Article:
I was threatened with lawyers when I said I wasn't pleased and wanted to quit my account) I can believe everything evil about LinkedIn.
I hope if anyone out there is considering a paid account they will call me and ask me about my experience, that is all!!…
he number of Groups people can join (and why?) to 50. Sounds like a lot I know but there are very similar group names with small memberships so its likely you need to join them all the connect with your target interest group.
And the real stupid thing is that LinkedIn will remove you from your latest joined groups in 30 days if you have not chosen the ones you want to remove yourself from within 10 days and done so....
But thats OK because LinkedIn plan to install new functionality and widgets so your user experienced in groups is enhanced.
I have over 4800 connections on LinkedIn and 72 Group memberships and I pay for a premium service and you can probably tell Im not impressed with their decision. Why cant they let me stick with what Ive got in Group memberships. What affect does it have to LinkedIn?
Confused.com! What happened to Web 2.0 LinkedIn?
Anyway the action by LinkedIn confirms my decision to create Executive Careers Network (ECN). Here it is an open social network. Create as many groups as you like and join as many as you like. In fact why dont you email your fellow group members at LinkedIn and suggest they come over to ECN and have a modern internet experience.…
guy gave an interview. This guy has been dumped by the national team.
You have to think about the ages and maturity of some of these individuals, whilst balancing against the holier than though rhetoric from the media. I can understand if it really stuffs up with a sponsorship. ie a footballer here got busted for drink driving, whilst you cannot condone this, as it really is a stupid and dangerous thing to do. Luckily enough he didn't hurt himself or anyone else in the process. Unfortunately for him the main sponsor of his club was the TAC (Traffic Accident Commission) and as he was a representative of his brand.. the club.. they pulled the sponsorship, a million dollars. What do you do to this kid? Hang him out to dry.
Can you have different rules for superstars than others? I'd like to think not, but is that reality? Bottom line is, I think.. what affect will the behaviour/decision making have on your brand and organisation as a whole. If by a superstar smoking pot will look like your company encourages such a thing, (and that's not what you want as you market is young people) then act on it. However, I know a country whose commander in chief was busted actively encouraging adultery and whilst not inhaling, didn't discourage pot smoking, yet was still THE figure head of a country, for quite a while afterwards.…
is a legitimate question. If it assumes the best interests of the other person whatever follows in conversation will lead to a mutual understanding and respect that makes deciding not to work together -- or moving forward, whatever the case may be -- an easy decision to agree on.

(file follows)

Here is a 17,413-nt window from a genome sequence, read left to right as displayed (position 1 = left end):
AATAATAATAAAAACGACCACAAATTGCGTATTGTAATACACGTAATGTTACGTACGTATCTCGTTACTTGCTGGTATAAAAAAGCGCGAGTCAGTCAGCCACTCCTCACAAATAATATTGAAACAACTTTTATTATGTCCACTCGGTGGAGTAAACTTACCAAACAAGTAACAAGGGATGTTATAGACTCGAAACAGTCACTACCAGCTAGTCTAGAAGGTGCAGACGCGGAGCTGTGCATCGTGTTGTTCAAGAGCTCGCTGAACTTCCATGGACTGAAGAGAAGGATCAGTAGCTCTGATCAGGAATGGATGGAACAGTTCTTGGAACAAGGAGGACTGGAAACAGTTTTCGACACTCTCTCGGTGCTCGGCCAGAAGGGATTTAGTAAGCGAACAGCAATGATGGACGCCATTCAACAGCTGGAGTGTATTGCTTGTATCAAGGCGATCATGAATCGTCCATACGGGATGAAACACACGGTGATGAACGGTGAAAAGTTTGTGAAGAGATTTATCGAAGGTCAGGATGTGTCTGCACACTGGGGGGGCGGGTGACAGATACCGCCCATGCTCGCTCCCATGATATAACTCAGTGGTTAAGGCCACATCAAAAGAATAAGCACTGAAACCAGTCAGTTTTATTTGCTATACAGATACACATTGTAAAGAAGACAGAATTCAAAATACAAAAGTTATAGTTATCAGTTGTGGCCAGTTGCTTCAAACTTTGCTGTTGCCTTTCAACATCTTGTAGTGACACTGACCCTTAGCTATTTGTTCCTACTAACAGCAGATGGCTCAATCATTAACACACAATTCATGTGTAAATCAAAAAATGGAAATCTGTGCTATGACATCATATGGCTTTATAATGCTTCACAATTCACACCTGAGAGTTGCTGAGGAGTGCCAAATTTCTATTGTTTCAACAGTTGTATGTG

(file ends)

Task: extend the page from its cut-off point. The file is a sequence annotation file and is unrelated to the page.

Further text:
The problem is that the question is more likely asked so that the recruiter can position him or herself favorably in the mind of the candidate. By virtue of the fact the question was asked as a social engineering tactic, the negative stereotype of recruiters is reinforced at some level of both parties' consciousness.
So, framing the question is important because the truth of the matter is recruiters have a self-interest which, at the outset at least, has nothing to do with the candidate at all. Referrals, inbound calls and cousin Vinneys aside, most candidates are qualified in or out based on our assessment of how well they fit the faceless, nameless genetically-perfect profile and/or the extent to which we think we can persuade them to align their interests with ours. Say it ain't so.
Surely it is easier to call a person and just come straight out with it... "Bob, if I told you that I was a recruiter calling you about a potentially dynamite job that you appear to be best suited for you'd probably tell me to go shove it and hang up on me, right?...Oh, I won't tell you I'm a recruiter then."
As stupid as it sounds, in my experience at least, this is a better approach to neutralize the knee-jerk negativity we fully expect and implied in asking, "What do you not like about working with Recruiters?”
Some recruiters are plain daft in their assumption that they can immediately position themselves as "trusted advisors" from the get-go. Trust is something that strengthens over time, built on each transaction and a shared confidence that the other person is looking out for them.
Without the maturing of a relationship, I don't think you can have that level of "intimacy" with anyone, let alone someone whose initial approach was based on their self-interest, not mine. "Speak softly - carry a big stick" sums it up, doesn't it?
For people who are honest, sincere, professional and yada-yada-yada, being up-front, candid and transparent is second nature. It is why they can overcome the initial hesitation candidates understandably feel. It is that personal presence that enables the meaningful relationships that can span all of five minutes or fifty years.
As Mother used to say: "You can't teach a man how to be a mensch but you can show him by example."
She also used to say: "Don't ask stupid questions. Not everyone thinks like you."…